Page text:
D: Nick Nevern / 90m
Cast: Jason Maza, Nick Nevern, Tom Burke, Ray Fearon, Keith-Lee Castle, Steven O’Donnell, Morgan Watkins, Josef Altin, Leo Gregory, Lorraine Stanley
As a young lad, Danny (Maza) gets expelled from school, and with his father in prison, winds up living with his grandfather (an uncredited Ian Lavender). Wanting to follow in his father’s footsteps as a top football hooligan (but unsure how to go about it, and not as obviously mental as his father), Danny is drifting through life when his grandfather announces he’s selling his flat and moving abroad. Forced to move out, Danny takes his belongings and is looking for somewhere to stay when he finds himself being mugged. But help comes from an unexpected source: recently released from prison hard man Dex (Nevern), one of the most vicious leaders of a football hooligan firm ever. Dex is looking for revenge on the Baron (Castle), a rival firm leader, and responsible for the death of Dex’s young son.
Dex takes Danny under his wing, and he sets about rebuilding his old gang. Danny begins to find his place in life as he joins Dex and his firm on trips around the country taking on other firms, and getting involved in violent clashes. As Dex’s firm defeats more and more rivals, the Baron issues a challenge to the remaining firms: put Dex in his place once and for all. But this proves too difficult, and in the end, the Baron is forced to confront Dex back at the same site where Dex’s son was killed. Can Dex avenge his son? Will the Baron get his just desserts? Will Danny ever gain the respect of Dex’s right hand man, Bullet (Burke)? And will anyone in Dex’s firm realise that Old Bill (O”Donnell) really is the Old Bill?
Though rough around the edges, The Hooligan Factory is a much-needed spoof of the recent spate of British football hooligan movies, such as Green Street (2005) and The Firm (2009) (there’s also a terrific parody of Rise of the Footsoldier (2007) in the movie’s prologue). Where those movies have a kind of grim social commentary driving them forward, here the emphasis is on cutting that approach down to size and then trampling all over it (and with the proper colour co-ordinated trainers).
There’s much to commend it, even though it is uneven and some of the jokes aren’t as original (or amusing) as the filmmakers would like, but it is funny and it lampoons its targets with commendable attention to detail, from Danny and Dex’s outfits, to the scene where most of the various firms’ leaders admit to having an autobiography either on the shelves already, or about to be published. There’s so much going on at times, particularly in the first hour, that when the movie begins to flag, it comes as no surprise at all, but by then it’s created such a good vibe that a shortfall in laughs is compensated for by the need for a more dramatic resolution (though as if to compensate even for that, Dex’s “passing of the torch” is one of the movie’s best – and most unexpected – visual gags).
In the director’s chair – he’s also the co-writer, with Michael Lindlay – Nevern assembles his cast and lets them loose on the material with what appears to be a great deal of leeway, with some scenes having a semi-improvised feel to them. Maza has just the right amount of gung-ho neediness that helps make Danny so appealing, while the supporting cast all register their intent to make as much of the script as they possibly can (and if there’s the odd bit of over-acting here and there, well… so what?). It’s Nevern, though, who makes the biggest impact, imbuing Dex with a violent streak a mile wide but also making him as naive as a newborn, his inability to realise that his two year old son (born while he was in prison) is the offspring of his best mate Midnight (Fearon), both endearing in its own way, as well as being laughable. To Nevern’s credit, he plays it straight, and while there’s a minor amount of winking at the camera, Nevern doesn’t allow himself the luxury of breaking the fourth wall.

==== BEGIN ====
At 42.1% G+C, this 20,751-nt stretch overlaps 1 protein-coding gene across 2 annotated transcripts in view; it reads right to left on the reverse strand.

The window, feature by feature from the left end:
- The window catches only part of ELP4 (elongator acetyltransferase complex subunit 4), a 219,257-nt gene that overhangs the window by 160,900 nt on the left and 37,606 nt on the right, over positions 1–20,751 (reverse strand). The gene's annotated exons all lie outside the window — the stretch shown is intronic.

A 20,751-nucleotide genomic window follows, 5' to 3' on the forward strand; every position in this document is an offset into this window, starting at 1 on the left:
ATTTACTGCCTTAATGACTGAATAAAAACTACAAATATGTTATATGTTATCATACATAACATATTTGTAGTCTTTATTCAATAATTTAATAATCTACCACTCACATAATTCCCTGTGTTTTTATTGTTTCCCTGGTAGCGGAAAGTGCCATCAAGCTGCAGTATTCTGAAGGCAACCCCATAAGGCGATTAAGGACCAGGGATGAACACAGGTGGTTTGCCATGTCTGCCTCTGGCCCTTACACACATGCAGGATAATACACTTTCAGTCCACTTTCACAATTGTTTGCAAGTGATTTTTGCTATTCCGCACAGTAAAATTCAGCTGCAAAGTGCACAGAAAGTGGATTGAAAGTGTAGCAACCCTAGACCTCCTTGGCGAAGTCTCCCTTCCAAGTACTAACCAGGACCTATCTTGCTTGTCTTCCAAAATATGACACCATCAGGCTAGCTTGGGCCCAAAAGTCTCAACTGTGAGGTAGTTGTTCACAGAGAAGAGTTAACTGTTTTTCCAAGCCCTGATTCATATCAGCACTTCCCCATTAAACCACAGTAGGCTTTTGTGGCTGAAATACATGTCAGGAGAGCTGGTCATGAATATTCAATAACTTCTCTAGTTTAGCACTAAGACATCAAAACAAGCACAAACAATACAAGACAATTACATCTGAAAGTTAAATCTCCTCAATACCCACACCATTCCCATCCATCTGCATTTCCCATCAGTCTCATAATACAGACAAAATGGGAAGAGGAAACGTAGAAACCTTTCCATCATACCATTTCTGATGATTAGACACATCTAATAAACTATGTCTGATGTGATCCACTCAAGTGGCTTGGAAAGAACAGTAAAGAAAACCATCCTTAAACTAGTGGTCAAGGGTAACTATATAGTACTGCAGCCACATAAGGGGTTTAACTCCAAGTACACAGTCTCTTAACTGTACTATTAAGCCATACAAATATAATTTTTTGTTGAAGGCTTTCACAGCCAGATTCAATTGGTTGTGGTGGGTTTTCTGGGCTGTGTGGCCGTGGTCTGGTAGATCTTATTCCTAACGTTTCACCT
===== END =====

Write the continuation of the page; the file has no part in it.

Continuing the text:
With priceless cameos from the likes of British crime movie stalwarts Tamer Hassan, Craig Fairbrass and Danny Dyer, as well as minor celebs such as Chloe Sims from The Only Way Is Essex and former hooligan Cass Pennant, The Hooligan Factory has its fair share of surprises to keep its audience on its toes, but it’s the humour that counts, and for long stretches this is a movie that delivers belly laughs galore, some that are very silly indeed, some that are blackly comic, and some that are clever allusions to the movie’s more dramatic forebears. Strangely, there are moments that feel rushed, while others seem stretched out beyond the script’s requirements; on these occasions the movie does grind to a halt, but thanks to Nevern’s firm hand on the tiller, they don’t upset the movie’s rhythm too much, and he soon gets things back on an even keel.
The violence is toned way down in comparison with, say, I.D. (1995), but then this is a spoof, and while it may not be so bloody or contentious, what it lacks in febrile intensity, it more than makes up for with clever laughs and knowing performances from all concerned.
Rating: 7/10 – uneven at times but doing its best to please throughout, The Hooligan Factory succeeds largely due to the involvement of so many people who’ve been involved in the very movies this seeks to mock (including Nevern); a great movie for a Saturday night with a few beers, and well worth watching just for the aforementioned “passing of the torch” moment.